Over 27,000 pictures were taken and it is said to have contributed to an increase in 15% web traffic. Isn’t this inspiring or what?
(I have also realized that most of these campaigns tried to emit one common feeling, nostalgia. Maybe that’s something you should keep in mind for travel and tourism marketing).
Tourism Marketing Tip #3: Content is King
So I have deliberately chosen those words knowing they may have been used multiple times in the past. But without it, generating organic traffic would not be very easy considering there are innumerable travel and hospitality websites to choose from. You need something that separates you from the rest.
Also, it is highly likely that your competitor would also be having a mobile app, mobile-responsive website, running ads on social media, engaging with prospects through contests, quizzes, marketing offers and so on. But content is original, individual and separates the wheat from the chaff.
High-quality engaging posts can seriously increase traffic to your blog and then to your website. Maybe instead of writing about the 7 things you should do/see in Thailand, why not talk about the 7 things you shouldn’t…? I admit, I am not from the travel and hospitality industry so maybe I am speaking a bit out of turn, but from all the stuff I have seen online, it’s all about what you should do, not what you shouldn’t. So maybe you could give that a thought?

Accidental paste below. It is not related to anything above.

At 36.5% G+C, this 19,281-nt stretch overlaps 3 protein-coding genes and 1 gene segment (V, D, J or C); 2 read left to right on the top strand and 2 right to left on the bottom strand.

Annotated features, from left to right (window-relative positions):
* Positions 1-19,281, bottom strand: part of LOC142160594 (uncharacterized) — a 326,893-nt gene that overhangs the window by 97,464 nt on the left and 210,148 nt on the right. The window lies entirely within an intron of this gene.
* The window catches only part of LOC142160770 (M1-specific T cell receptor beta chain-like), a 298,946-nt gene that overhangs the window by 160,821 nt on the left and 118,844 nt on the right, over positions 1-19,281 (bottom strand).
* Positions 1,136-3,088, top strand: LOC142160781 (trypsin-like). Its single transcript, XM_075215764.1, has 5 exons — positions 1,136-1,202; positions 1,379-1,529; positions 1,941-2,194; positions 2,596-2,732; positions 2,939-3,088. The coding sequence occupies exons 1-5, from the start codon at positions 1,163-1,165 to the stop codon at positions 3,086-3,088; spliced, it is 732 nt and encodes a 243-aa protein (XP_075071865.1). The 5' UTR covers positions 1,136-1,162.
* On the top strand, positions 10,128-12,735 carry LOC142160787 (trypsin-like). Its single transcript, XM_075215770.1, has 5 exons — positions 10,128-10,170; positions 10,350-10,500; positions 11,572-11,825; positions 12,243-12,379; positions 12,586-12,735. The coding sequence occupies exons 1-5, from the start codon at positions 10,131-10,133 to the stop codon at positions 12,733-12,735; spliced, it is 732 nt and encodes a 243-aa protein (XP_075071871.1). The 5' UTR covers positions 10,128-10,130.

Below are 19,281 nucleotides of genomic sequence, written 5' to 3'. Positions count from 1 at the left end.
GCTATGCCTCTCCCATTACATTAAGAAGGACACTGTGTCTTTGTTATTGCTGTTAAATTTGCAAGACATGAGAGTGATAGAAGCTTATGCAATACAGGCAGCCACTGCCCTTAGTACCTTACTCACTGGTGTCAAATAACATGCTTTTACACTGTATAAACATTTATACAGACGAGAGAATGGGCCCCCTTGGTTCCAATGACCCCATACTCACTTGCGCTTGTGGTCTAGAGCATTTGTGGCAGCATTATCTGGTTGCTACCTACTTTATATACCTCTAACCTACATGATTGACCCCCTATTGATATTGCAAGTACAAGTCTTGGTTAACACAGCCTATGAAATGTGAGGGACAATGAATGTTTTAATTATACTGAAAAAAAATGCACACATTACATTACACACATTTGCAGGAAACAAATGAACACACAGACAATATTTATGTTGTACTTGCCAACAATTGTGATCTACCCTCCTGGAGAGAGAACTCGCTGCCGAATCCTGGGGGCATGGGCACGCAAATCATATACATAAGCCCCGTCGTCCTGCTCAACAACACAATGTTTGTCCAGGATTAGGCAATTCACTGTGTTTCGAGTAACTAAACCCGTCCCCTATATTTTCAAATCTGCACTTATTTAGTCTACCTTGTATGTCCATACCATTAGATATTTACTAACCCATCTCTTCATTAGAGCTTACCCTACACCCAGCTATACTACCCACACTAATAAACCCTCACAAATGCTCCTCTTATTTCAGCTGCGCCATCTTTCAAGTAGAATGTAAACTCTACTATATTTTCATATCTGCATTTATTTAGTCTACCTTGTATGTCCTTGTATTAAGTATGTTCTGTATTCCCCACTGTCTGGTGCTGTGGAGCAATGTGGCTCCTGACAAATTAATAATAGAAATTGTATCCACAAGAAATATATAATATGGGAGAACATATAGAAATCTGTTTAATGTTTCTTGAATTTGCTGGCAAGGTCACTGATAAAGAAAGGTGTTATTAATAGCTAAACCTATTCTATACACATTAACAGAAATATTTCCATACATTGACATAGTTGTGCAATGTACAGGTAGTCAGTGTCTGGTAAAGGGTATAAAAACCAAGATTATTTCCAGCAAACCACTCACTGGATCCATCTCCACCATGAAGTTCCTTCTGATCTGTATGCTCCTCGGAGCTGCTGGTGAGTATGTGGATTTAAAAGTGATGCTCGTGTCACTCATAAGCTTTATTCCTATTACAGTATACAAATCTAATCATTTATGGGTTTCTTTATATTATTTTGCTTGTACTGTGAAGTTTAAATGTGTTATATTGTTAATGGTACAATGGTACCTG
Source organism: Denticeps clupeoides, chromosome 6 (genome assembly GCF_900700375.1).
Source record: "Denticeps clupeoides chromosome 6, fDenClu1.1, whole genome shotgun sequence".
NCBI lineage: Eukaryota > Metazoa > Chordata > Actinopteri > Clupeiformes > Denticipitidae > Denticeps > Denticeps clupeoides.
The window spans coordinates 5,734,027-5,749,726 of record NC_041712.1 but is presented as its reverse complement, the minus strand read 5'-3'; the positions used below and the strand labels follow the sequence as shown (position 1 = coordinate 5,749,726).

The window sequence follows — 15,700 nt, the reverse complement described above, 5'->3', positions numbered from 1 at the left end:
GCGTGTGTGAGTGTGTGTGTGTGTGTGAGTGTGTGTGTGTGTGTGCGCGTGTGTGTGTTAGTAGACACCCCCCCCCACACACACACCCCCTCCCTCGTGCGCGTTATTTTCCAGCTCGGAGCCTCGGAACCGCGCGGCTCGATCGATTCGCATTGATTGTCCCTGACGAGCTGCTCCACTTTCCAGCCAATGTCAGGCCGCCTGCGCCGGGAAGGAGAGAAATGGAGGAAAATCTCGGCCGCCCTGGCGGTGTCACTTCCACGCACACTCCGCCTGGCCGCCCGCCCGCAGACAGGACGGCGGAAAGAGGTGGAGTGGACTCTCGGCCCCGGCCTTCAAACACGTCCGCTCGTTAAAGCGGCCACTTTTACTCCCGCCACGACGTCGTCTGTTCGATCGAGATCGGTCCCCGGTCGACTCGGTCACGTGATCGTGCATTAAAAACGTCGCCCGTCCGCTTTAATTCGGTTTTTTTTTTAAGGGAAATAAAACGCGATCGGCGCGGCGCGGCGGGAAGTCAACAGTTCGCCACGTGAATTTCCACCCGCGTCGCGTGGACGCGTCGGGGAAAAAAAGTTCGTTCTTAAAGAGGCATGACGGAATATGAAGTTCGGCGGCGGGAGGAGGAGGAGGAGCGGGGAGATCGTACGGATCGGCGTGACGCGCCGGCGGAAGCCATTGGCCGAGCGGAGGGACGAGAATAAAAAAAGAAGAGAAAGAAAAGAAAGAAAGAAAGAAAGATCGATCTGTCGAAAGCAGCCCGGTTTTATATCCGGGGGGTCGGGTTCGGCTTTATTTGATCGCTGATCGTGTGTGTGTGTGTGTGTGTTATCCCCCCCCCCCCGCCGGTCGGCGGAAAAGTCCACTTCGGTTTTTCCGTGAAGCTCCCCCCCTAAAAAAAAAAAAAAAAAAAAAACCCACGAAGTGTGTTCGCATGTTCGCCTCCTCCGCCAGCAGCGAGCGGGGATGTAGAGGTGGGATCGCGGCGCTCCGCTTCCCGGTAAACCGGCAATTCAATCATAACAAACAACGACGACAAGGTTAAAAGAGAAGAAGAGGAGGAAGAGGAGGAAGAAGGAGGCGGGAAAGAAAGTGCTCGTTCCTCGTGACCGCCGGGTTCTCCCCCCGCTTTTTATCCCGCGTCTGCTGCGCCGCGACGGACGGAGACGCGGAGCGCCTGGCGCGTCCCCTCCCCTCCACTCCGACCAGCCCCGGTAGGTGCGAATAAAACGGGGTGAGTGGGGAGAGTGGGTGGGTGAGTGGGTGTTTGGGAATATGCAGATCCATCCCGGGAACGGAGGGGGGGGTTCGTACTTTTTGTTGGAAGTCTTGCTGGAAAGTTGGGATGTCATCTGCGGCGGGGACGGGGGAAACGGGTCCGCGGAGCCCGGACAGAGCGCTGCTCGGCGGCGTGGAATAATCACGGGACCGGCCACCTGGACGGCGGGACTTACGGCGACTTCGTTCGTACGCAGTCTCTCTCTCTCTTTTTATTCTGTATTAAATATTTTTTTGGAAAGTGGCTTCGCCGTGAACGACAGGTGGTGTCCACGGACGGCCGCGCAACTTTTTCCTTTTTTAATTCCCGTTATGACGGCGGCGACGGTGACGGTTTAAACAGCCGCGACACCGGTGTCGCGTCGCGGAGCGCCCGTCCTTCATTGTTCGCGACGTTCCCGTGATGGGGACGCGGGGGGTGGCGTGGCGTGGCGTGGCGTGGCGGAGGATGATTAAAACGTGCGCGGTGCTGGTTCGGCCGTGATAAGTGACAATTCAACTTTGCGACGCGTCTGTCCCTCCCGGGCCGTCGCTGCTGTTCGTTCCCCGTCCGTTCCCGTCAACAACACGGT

This is relevant for both travel and hospitality since they both involve a specific location, and that is what you need to take advantage of.
For travel and tourism marketing content ideas, can get started here: 10 Content Marketing Ideas for Travel and Tour Businesses
Tourism Marketing Tip #4: Online Review Portals
Like it or not, today more and more people are relying heavily on what their fellow travel enthusiasts have to say about the place, the hotel, the food and so on. This is especially important for those in the hospitality business. Look at literally every other third-party portal for travel and hospitality, they all have review sections.
Get listed on sites like TripAdvisor, MakeMyTrip, Agoda, ClearTrip, HolidayIQ, Justdial, IndiaCom, TravelGuru, Yatra, FourSquare and so on and make sure that you have at least a couple of reviews in most of these portals, if not all. Another thing to keep in mind is to make sure that the information, the contact details, the pictures across all the portals are uniform.
Moving onto reviews, according to a report by Cornell University School of Hotel Administration:
- If a hotel has negative comments, the probability of visitors booking that hotel is about 2 out of 5.
- When they see a positive review, the likelihood of them making a booking is 3.5 to 4 out of 5.
So get your happy customers to review you on travel and hospitality portals! Even if you can’t get them to write reviews, at least have some sort of mechanism in place to get them to rate or like/dislike you and share it on your website. You can do this by –
- Sending a short email, where they can be redirected to a short survey about their trip, upon clicking the CTA, or
- Sending an SMS, asking how it was with two options saying Y for yes and N for no.
Key: Good Customer Experience
I hope you can implement these four methods into your travel and tourism marketing process and I do hope they actually make a difference to your online presence. For further reading/reference, you could take a look at how mobile consumers search for travel and this awesome Minimalist Guide to Hospitality Marketing. Do you know of any other that you’d like to share?